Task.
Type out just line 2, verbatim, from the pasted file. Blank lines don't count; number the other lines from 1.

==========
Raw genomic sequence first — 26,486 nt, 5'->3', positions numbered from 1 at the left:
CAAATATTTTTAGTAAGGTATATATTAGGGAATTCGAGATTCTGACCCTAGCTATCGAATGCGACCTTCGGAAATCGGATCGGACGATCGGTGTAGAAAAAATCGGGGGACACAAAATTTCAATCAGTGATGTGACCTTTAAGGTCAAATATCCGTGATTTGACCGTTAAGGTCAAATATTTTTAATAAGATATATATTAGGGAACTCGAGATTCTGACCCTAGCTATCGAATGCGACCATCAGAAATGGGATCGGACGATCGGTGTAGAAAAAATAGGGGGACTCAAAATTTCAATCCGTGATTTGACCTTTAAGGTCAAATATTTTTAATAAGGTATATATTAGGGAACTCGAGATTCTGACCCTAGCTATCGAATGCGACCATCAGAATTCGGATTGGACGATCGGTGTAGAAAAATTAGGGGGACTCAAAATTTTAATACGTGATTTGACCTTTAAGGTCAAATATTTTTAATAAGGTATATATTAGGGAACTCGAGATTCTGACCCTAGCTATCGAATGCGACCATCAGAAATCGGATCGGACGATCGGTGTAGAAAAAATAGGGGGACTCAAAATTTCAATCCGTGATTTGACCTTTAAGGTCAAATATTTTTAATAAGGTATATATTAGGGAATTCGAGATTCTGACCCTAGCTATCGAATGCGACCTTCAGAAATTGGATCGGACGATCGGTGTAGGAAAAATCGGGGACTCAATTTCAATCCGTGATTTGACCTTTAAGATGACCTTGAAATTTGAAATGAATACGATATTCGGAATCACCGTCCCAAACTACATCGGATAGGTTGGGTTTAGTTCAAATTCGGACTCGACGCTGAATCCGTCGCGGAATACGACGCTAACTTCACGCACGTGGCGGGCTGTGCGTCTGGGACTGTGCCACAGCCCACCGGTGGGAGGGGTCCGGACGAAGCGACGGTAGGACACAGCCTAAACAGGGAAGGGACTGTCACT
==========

CAAATATTTTTAGTAAGGTATATATTAGGGAATTCGAGATTCTGACCCTAGCTATCGAATGCGACCTTCGGAAATCGGATCGGACGATCGGTGTAGAAAAAATCGGGGGACACAAAATTTCAATCAGTGATGTGACCTTTAAGGTCAAATATCCGTGATTTGACCGTTAAGGTCAAATATTTTTAATAAGATATATATTAGGGAACTCGAGATTCTGACCCTAGCTATCGAATGCGACCATCAGAAATGGGATCGGACGATCGGTGTAGAAAAAATAGGGGGACTCAAAATTTCAATCCGTGATTTGACCTTTAAGGTCAAATATTTTTAATAAGGTATATATTAGGGAACTCGAGATTCTGACCCTAGCTATCGAATGCGACCATCAGAATTCGGATTGGACGATCGGTGTAGAAAAATTAGGGGGACTCAAAATTTTAATACGTGATTTGACCTTTAAGGTCAAATATTTTTAATAAGGTATATATTAGGGAACTCGAGATTCTGACCCTAGCTATCGAATGCGACCATCAGAAATCGGATCGGACGATCGGTGTAGAAAAAATAGGGGGACTCAAAATTTCAATCCGTGATTTGACCTTTAAGGTCAAATATTTTTAATAAGGTATATATTAGGGAATTCGAGATTCTGACCCTAGCTATCGAATGCGACCTTCAGAAATTGGATCGGACGATCGGTGTAGGAAAAATCGGGGACTCAATTTCAATCCGTGATTTGACCTTTAAGATGACCTTGAAATTTGAAATGAATACGATATTCGGAATCACCGTCCCAAACTACATCGGATAGGTTGGGTTTAGTTCAAATTCGGACTCGACGCTGAATCCGTCGCGGAATACGACGCTAACTTCACGCACGTGGCGGGCTGTGCGTCTGGGACTGTGCCACAGCCCACCGGTGGGAGGGGTCCGGACGAAGCGACGGTAGGACACAGCCTAAACAGGGAAGGGACTGTCACT